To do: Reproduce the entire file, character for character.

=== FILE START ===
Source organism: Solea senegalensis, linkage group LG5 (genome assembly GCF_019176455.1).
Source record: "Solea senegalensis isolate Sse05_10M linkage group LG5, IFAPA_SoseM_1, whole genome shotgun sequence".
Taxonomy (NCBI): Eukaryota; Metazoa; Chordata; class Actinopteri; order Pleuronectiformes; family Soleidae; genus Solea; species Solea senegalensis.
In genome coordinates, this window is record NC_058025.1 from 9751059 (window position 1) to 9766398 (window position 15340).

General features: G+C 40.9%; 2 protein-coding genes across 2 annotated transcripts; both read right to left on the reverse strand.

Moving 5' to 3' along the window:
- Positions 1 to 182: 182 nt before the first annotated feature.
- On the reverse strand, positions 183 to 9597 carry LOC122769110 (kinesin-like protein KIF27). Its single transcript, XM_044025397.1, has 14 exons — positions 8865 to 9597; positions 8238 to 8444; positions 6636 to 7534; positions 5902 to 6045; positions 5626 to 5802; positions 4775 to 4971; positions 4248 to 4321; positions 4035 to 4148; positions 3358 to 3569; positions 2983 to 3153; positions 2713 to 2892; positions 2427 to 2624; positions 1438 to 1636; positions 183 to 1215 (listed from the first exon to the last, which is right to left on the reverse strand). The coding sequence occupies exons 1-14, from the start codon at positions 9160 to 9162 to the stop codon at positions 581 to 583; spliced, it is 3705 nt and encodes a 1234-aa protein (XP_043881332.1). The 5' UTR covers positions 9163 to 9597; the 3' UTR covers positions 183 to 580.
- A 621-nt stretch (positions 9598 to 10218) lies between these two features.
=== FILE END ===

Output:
Source organism: Solea senegalensis, linkage group LG5 (genome assembly GCF_019176455.1).
Source record: "Solea senegalensis isolate Sse05_10M linkage group LG5, IFAPA_SoseM_1, whole genome shotgun sequence".
Taxonomy (NCBI): Eukaryota; Metazoa; Chordata; class Actinopteri; order Pleuronectiformes; family Soleidae; genus Solea; species Solea senegalensis.
In genome coordinates, this window is record NC_058025.1 from 9751059 (window position 1) to 9766398 (window position 15340).

General features: G+C 40.9%; 2 protein-coding genes across 2 annotated transcripts; both read right to left on the reverse strand.

Moving 5' to 3' along the window:
- Positions 1 to 182: 182 nt before the first annotated feature.
- On the reverse strand, positions 183 to 9597 carry LOC122769110 (kinesin-like protein KIF27). Its single transcript, XM_044025397.1, has 14 exons — positions 8865 to 9597; positions 8238 to 8444; positions 6636 to 7534; positions 5902 to 6045; positions 5626 to 5802; positions 4775 to 4971; positions 4248 to 4321; positions 4035 to 4148; positions 3358 to 3569; positions 2983 to 3153; positions 2713 to 2892; positions 2427 to 2624; positions 1438 to 1636; positions 183 to 1215 (listed from the first exon to the last, which is right to left on the reverse strand). The coding sequence occupies exons 1-14, from the start codon at positions 9160 to 9162 to the stop codon at positions 581 to 583; spliced, it is 3705 nt and encodes a 1234-aa protein (XP_043881332.1). The 5' UTR covers positions 9163 to 9597; the 3' UTR covers positions 183 to 580.
- A 621-nt stretch (positions 9598 to 10218) lies between these two features.